View Full Version : A Very Spooky Pre Run (for Real)

10-17-2012, 04:30 PM
A very bizarre and spooky morning. We hit the trail at 8am with about 1/2 inch of fresh snow from last night. It was me and 1 passenger in my truck (also a 100 series owner and this Saturday will be his 1st run with RS.)

As we got farther back on the loop the snow got to be about 2 inches deep and very slick. It made for some interesting climbs and there's not a lot of room for sliding with all the trees along the trail.

About 1/4 mile from the "T" at the far end of the loop, I had my window down to look out the side of my truck and we heard someone screaming "HELP". Just then a guy popped out of the woods in front of us with a tshirt and cotton pants on, his arms inside the shirt. Not a sight you expect to see in 33 degree temps, with 2 inches of fresh snow at 8am with 30mph+ winds! :eek:
It was CHILLY.

He said he was with two other people last night and their truck broke down. He said he left the other two at the truck and went walking to find gas. Really? He had no recollection of where they were or where the truck was. While all this was alarming, he was clearly cold and worn out from spending the night in the woods with no shelter. We gave him a jacket and some water and told him to get in and get warm and lets go find the truck. I said "if you've got people who have been stuck in a truck all night we need to get them help" We asked "Do you want us to call 911?" and he said "No, I think the truck is right up here"
Well, it wasn't.

Then it got spooky. We offered for him to use our phones to call someone. He made a call but no one answered. He left no message and had no other numbers to call. We asked "Do you want to leave a message?" and he said "No, well, the mailbox was full and I don't think they will answer a number they don't recognize". 3 people are lost in the woods and no one will answer a number they don't recognize? I thought it was getting odd and nothing he was saying was adding up or making sense. He asked if we could drive him somewhere off Soda Creek Rd, which I said yes. Some more questions were asked and odd answers given in return. Very odd.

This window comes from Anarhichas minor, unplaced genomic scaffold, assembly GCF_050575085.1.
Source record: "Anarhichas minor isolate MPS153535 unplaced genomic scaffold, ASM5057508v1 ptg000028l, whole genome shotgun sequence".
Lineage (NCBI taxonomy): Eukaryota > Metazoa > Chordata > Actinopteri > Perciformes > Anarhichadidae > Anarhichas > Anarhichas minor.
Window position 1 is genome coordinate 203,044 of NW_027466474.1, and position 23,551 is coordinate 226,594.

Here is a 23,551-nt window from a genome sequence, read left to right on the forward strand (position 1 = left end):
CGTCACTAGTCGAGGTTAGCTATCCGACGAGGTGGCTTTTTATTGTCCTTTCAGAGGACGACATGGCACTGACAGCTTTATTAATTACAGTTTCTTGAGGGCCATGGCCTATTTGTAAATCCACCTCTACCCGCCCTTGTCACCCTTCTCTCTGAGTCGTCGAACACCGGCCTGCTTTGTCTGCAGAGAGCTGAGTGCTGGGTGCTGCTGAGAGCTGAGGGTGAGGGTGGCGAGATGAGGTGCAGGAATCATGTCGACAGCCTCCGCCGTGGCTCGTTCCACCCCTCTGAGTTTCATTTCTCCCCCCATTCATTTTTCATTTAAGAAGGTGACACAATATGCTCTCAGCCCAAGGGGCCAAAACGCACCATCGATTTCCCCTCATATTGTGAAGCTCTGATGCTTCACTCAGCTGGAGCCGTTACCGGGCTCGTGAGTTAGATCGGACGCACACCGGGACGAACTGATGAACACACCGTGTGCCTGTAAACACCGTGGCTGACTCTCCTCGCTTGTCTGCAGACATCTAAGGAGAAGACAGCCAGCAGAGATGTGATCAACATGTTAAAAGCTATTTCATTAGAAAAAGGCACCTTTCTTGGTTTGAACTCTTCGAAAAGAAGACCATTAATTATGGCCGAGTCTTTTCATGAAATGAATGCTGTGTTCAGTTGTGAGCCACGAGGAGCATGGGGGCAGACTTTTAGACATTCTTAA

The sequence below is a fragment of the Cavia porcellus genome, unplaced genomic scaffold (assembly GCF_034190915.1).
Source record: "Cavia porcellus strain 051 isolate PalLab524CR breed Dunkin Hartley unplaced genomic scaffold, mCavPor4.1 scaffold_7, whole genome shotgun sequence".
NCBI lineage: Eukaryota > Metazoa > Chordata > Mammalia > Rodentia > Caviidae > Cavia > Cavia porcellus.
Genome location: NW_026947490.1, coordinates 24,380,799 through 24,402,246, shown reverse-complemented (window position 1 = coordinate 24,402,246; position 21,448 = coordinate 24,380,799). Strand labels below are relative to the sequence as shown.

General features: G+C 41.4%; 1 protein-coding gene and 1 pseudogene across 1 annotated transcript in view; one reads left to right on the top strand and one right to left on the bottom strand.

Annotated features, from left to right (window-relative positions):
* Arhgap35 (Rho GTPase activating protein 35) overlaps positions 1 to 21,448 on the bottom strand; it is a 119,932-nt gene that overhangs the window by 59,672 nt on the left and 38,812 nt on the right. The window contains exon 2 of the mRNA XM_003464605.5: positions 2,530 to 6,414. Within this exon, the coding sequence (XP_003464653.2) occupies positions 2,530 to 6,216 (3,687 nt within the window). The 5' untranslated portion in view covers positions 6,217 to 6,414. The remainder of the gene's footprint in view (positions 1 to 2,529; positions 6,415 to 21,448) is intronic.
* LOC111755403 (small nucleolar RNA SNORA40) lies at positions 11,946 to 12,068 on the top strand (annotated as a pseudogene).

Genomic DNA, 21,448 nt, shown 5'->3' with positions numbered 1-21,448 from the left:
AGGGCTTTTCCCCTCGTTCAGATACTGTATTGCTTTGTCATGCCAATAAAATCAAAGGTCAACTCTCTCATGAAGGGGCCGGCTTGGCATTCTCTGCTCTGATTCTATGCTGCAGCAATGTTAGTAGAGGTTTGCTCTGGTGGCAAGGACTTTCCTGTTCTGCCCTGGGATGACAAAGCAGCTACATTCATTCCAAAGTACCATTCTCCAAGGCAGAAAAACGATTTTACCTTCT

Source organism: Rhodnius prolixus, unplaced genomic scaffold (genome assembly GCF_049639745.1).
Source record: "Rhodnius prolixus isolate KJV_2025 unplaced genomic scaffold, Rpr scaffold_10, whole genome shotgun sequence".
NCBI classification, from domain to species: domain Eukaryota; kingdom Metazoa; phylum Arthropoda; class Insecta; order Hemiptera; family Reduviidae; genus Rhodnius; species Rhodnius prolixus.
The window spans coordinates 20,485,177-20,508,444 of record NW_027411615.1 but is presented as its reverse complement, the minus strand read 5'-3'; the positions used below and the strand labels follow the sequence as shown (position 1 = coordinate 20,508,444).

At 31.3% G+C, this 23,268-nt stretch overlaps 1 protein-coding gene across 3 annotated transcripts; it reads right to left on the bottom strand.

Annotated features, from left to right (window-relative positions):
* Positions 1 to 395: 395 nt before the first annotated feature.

Then we got a return call on my phone from someone he called. The person wanted to know if he had the truck, then they told him the 2 others got the truck started again last night, then rolled it and one of them is injured and in the hospital. I could hear the person on the other end so I knew at least some of the story was legit. Although, why would he ask if this guy had the truck if he knew the truck was rolled and people got hurt? Why wouldn't anyone start looking for this guy if only two people returned from the trip they were on last night and one of them was injured? It was below freezing with snow and howling winds and someone who lives with you never returned from a trip in a truck with no windows or doors and no one is looking for anyone?

Once we got down to the meadow with the picnic shelter he recognized where we were and directed us to where he lived. On the way there, we found the truck. Rolled and damaged. Thankfully, no one was inside or around the truck dead in the snow. We were at least 5 miles from where we picked him up. Finally, we dropped the guy off at the place he said he lived with a group of people, including his girlfriend. She was one of the two he left in the truck the night before. No one came running out to say "I'm glad you're alive" or, "I can't believe you spent the night outside in the cold and snow and wind at 9000 feet in just a t-shirt" Just one guy came out and waved at us as we drove off.

Nothing made sense.

In hindsight, I should have called 911 as soon as we found a guy in a t-shirt who said he spent the night outside. Let alone with two other people somewhere out there. It was all surreal and at the time we were just concerned with getting this guy warm, hydrated and off the trail. It wasn't until we started asking him questions about where the others might be or why isn't anyone looking for you did it get strange. He said he laid down in the dirt after leaving the truck and it started snowing. We asked if he made a shelter and he said no, he just laid in the dirt. He had a lighter but couldn't get a fire started. We asked if the others had any coats or blankets and he said no.

I texted my wife as soon as we found him and told her we found a lost guy in the woods who spent the night in the cold. I told her the name the guy gave us, the trail we were on and where we were taking him. Naturally, she freaked and asked if I called 911. And freaked even more when I texted "not yet". I was just trying to be smart and give someone some information as to where I was....just in case. With all the horrible things we've seen in this state the last few months, I should have been more responsible and thought of my family. I respect our policy about not being armed on any run, and this was the official Pre Run for the SNR.